A Testator, who has no proper understanding as to the nature of his property or the persons related to him, cannot make a legally valid Will. When a person makes an instrument considering it to be a Will without understanding the nature and content of the document, it cannot be considered a valid Will.

Even if the registration of the Will had happened without the Testator knowing what was being registered, then that instrument, though it is called a Will, cannot be considered a valid Will. If the registration of the Will was done in a cursory manner, the registration has no much sanctity. That the Will was registered alone is not sufficient to prove the genuineness of the Will. Registration may take place without the Testator / Executant really knowing what was being registered.

In interpreting a Will, the Testator’s intention is to be given effect to by the court. The court must put itself into the armchair of the Testator. The true intention of the testator is to be gathered by reading the Will in its entirety and not by giving undue importance to isolated expressions.

In a suspicious environment, the Administrator or the Propounder of the Will is under an obligation to dispel all the suspicious circumstances surrounding it.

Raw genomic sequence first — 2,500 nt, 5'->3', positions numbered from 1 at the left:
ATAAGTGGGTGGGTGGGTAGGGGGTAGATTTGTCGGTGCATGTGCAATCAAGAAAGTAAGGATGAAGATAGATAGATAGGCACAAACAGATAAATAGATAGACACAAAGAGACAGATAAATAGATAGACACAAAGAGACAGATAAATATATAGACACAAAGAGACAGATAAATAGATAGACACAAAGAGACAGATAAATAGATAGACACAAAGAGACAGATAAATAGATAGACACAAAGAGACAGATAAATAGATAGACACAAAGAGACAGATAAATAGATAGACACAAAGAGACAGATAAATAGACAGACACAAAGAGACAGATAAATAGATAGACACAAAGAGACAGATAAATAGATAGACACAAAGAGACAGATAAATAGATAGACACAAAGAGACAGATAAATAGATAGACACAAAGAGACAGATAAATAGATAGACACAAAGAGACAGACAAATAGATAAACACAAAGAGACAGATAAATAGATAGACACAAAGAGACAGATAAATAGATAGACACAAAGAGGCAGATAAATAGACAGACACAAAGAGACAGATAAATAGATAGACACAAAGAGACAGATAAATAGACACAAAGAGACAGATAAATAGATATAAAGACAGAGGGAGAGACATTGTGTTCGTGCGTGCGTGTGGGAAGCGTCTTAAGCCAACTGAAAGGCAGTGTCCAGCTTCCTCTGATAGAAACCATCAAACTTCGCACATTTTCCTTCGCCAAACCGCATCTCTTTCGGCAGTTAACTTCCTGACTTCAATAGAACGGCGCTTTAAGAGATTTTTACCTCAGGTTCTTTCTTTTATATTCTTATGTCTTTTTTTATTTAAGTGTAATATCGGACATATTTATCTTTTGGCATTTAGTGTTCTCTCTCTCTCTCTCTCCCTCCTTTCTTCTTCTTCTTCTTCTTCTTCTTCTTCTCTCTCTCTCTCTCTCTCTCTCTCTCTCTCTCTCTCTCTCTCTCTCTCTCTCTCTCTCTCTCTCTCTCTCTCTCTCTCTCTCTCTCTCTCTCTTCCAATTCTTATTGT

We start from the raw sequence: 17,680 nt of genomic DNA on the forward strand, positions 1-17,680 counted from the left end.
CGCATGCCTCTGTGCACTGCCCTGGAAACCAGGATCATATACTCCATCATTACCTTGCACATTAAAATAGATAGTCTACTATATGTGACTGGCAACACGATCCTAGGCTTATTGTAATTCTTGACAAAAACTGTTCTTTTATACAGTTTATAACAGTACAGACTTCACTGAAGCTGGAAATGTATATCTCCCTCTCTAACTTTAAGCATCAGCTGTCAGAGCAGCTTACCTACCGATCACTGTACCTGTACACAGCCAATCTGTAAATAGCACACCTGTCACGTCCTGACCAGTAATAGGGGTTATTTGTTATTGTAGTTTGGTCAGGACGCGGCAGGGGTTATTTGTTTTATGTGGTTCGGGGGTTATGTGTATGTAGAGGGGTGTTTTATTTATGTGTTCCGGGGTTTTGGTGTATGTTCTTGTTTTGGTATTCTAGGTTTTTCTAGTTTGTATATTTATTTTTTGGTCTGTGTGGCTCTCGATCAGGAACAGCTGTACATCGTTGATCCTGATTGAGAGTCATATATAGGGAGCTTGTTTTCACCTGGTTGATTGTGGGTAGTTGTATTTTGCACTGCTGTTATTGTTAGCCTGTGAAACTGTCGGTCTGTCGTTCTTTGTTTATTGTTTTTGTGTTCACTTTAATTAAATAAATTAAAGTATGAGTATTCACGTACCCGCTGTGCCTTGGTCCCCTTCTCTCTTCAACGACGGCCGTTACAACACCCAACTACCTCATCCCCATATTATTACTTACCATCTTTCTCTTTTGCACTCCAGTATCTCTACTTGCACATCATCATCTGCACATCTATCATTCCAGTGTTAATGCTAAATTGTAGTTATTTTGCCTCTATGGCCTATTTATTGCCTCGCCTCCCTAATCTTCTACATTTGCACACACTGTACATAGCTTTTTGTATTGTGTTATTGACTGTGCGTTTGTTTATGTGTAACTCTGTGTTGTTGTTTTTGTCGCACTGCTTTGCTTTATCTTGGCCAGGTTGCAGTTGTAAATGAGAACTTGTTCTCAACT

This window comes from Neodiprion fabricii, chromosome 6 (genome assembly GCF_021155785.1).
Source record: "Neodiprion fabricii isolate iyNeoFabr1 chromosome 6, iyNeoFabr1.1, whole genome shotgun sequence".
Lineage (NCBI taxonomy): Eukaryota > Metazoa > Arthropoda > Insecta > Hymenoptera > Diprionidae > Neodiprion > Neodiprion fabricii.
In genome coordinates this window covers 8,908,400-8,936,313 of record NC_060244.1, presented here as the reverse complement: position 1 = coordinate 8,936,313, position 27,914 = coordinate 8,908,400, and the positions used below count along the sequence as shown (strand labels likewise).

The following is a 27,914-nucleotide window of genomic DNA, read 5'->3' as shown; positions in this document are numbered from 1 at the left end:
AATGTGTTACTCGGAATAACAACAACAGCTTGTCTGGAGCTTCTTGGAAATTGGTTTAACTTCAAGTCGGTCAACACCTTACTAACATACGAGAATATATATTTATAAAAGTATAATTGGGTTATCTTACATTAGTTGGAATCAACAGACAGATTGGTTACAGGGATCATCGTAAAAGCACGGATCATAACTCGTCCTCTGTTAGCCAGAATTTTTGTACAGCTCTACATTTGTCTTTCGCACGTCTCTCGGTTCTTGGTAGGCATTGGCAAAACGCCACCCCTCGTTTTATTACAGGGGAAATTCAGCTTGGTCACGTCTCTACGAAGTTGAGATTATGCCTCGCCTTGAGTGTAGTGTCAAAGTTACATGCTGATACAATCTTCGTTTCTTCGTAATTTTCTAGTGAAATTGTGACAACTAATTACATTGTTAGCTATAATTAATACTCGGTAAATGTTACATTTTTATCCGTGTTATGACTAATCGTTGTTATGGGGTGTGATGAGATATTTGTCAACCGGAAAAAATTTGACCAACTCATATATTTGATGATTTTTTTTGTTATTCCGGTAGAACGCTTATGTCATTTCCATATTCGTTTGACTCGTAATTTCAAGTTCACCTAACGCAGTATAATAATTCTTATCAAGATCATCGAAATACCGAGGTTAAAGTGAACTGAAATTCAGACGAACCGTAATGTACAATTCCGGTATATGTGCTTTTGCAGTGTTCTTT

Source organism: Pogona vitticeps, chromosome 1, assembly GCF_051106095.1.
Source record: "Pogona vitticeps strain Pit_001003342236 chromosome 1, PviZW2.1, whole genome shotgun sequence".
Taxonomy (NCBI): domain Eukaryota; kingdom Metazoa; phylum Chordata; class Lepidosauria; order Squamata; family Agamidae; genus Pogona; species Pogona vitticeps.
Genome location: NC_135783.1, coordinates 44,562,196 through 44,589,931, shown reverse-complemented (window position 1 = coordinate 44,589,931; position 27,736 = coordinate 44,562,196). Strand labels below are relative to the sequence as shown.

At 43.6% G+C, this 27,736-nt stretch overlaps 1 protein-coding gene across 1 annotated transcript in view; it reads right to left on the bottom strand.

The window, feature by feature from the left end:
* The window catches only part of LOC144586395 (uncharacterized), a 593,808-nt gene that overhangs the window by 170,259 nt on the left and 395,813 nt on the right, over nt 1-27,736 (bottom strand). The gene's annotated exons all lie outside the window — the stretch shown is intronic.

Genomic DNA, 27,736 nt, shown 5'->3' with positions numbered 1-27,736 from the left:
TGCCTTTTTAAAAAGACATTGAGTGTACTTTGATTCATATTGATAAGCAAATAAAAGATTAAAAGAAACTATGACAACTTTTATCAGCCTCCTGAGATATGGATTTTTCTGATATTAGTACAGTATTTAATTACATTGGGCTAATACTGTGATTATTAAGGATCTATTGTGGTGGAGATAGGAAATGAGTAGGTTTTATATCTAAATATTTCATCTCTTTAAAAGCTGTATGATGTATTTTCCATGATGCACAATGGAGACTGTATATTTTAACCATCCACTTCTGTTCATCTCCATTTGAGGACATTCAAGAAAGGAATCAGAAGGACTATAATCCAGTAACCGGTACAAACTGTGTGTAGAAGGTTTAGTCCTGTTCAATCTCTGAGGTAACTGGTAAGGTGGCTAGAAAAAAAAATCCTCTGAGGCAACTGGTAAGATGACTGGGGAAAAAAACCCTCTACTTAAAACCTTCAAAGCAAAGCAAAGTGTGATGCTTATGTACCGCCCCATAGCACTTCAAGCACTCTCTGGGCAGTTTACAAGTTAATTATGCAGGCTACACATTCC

No perpetuity in Will

A Will should not show any perpetuity in taking its effect. When legacy is given in connection with an uncertain event and no time is mentioned in the Will for its occurrence, the legacy cannot take effect.

Such a Will engrossed in perpetuity without any ending, is not a valid Will.

Attestation by witnesses

In the case of a Will, an attesting witness is the one who witnesses the testator making the Will by signing it. Unless the maker of the document wants the witness to attest it, the latter will not be considered an attesting witness even though he may have seen the persons executing it.